Polling gives Obama a consistent advantage over Romney as the more empathetic and in-touch leader. But the sputtering economy is the topmost voter concern and Obama's toughest mountain to climb after more than 42 months of unemployment surpassing 8 percent, the longest such stretch since the end of World War II. No president since the Great Depression has been re-elected with joblessness so high.
A new report found manufacturing activity declined for a third straight month. The Treasury Department announced Tuesday that the government's debt passed $16 trillion. And the latest unemployment report, coming Friday, offers more potential fodder for Romney's case against his rival's stewardship unless it shows marked improvement. Romney took a few days off from the campaign trail, preparing in Vermont for three fall debates with Obama that could prove pivotal in this close election.
Mrs. Obama described a marriage of kindred spirits, built from humble roots, and said the president's work on health care, college loans and more all come from that experience. "These issues aren't political" for him, she said. "They're personal."
"Barack knows what it means when a family struggles," she said. "He knows what it means to want something more for your kids and grandkids."
The first lady took the stage as the most popular figure in this year's presidential campaign. Michelle Obama earns higher favorability ratings than her husband, Romney, his wife, Ann, or either candidate for the vice presidency, according to the latest Associated Press-GfK poll. And views of Mrs. Obama tilt favorably among independents and women, two focal points in her husband's campaign for re-election.
Democrats looked to use the convention and its national television coverage to help Obama recapture the hearts of Americans once drawn to his message of hope and change, but now weary after years of economic weakness and political squabbles.
Castro's selection to deliver the prestigious keynote address during prime viewing time was a sign of his rising stardom in the party and the increasing importance of the Hispanic vote, which Democrats are relying on to win several battleground states in the West.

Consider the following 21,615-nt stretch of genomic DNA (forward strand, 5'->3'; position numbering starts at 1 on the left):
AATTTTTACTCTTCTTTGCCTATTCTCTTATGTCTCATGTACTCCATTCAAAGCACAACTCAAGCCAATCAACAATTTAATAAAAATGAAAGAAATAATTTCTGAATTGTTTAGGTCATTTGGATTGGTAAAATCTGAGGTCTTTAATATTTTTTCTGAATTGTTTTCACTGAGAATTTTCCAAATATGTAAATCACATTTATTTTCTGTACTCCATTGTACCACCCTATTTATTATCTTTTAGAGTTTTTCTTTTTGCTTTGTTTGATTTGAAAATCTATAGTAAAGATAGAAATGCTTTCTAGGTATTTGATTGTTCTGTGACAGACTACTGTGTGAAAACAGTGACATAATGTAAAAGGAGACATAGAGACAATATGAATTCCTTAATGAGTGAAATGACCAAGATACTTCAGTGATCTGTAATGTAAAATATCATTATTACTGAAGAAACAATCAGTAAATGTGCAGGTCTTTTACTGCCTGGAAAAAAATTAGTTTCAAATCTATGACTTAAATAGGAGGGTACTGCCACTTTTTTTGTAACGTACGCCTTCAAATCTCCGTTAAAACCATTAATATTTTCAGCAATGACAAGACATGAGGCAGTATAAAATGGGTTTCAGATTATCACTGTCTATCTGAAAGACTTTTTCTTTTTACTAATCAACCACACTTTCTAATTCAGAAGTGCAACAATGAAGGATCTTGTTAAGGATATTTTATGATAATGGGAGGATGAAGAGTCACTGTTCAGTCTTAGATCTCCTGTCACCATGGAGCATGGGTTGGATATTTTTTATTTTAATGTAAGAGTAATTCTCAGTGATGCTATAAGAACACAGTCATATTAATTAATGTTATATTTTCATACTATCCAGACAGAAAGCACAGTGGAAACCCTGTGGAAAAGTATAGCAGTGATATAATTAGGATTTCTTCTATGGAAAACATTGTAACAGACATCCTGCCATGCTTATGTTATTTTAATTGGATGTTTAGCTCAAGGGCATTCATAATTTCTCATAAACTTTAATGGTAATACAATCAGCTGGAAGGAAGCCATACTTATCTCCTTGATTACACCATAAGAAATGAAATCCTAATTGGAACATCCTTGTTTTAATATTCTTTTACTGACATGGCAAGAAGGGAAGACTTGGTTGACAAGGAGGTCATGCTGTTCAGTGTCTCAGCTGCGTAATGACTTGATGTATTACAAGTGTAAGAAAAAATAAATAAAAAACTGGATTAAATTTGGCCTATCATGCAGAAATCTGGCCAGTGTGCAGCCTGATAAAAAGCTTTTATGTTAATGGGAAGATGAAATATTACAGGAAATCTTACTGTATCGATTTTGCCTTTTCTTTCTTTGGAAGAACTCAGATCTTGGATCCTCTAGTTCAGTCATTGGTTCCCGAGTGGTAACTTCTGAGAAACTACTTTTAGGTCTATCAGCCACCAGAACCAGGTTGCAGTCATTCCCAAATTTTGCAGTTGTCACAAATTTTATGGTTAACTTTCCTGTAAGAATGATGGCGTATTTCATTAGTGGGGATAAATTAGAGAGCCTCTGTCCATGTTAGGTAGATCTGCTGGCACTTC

After highlighting the humble roots of his Mexican-born grandmother, Castro ridiculed the advice Romney gave at a campaign event that students could borrow money from their parents to start businesses.
"Gee, why didn't I think of that?," Castro said. "Some people are lucky enough to borrow money from their parents, but that shouldn't determine whether you can pursue your dreams."
The president closed a pre-convention tour of battleground states in Norfolk, Virginia, summoning a crowd at Norfolk State University to resist apathy and make sure to vote.
Republicans are "counting on you, maybe not to vote for Romney, but they're counting on you to feel discouraged," he said. "And they figure if you don't vote, then big oil will write our energy future, and insurance companies will write our health care plans, and politicians will dictate what a woman can or can't do when it comes to her own health."
Obama later returned to the White House to watch his wife's speech with their two daughters, two nights before his own convention-closing speech in the 74,000-seat Bank of America football stadium.
That speech will seek to recreate some of the grandeur of Obama's acceptance address in a Colorado stadium four years ago. At the time, the United States was in the midst of a devastating financial crisis while unpopular wars were dragging on in Iraq and Afghanistan. Obama — young, magnetic and eloquent — captured the imagination of many Americans as the first black nominee of a major party. He promised a fresh start after eight years of George W. Bush's presidency and new hope for the economy.
Obama did withdraw U.S. combat troops from Iraq and the United States emerged from the recession. But economic growth has been tepid. Though he stepped up drone strikes on suspected terrorists and gave the order that led to the killing of Osama bin Laden, Republicans cast him as a weak leader. He won congressional approval of an overhaul of the U.S health care system, but his plan remains largely unpopular.
The two conventions highlight the contrasting visions of government that voters will face in the Nov. 6 election. Romney's Republicans, increasingly guided by the anti-tax tea party movement, want to minimize the role of government, which it sees as an obstacle to enterprise and liberty. Obama's Democrats see government as a potential force for good, helping the downtrodden and providing the education and infrastructure needed to help the country prosper.
Candidates traditionally get a bounce in the polls from political conventions, though there is little sign that Romney improved his standing after the Republican convention in Tampa, Florida. Once dramatic events for selecting candidates and debating issues, political conventions are now carefully scripted shows put on by the parties, making them less compelling television programming. -- (AP)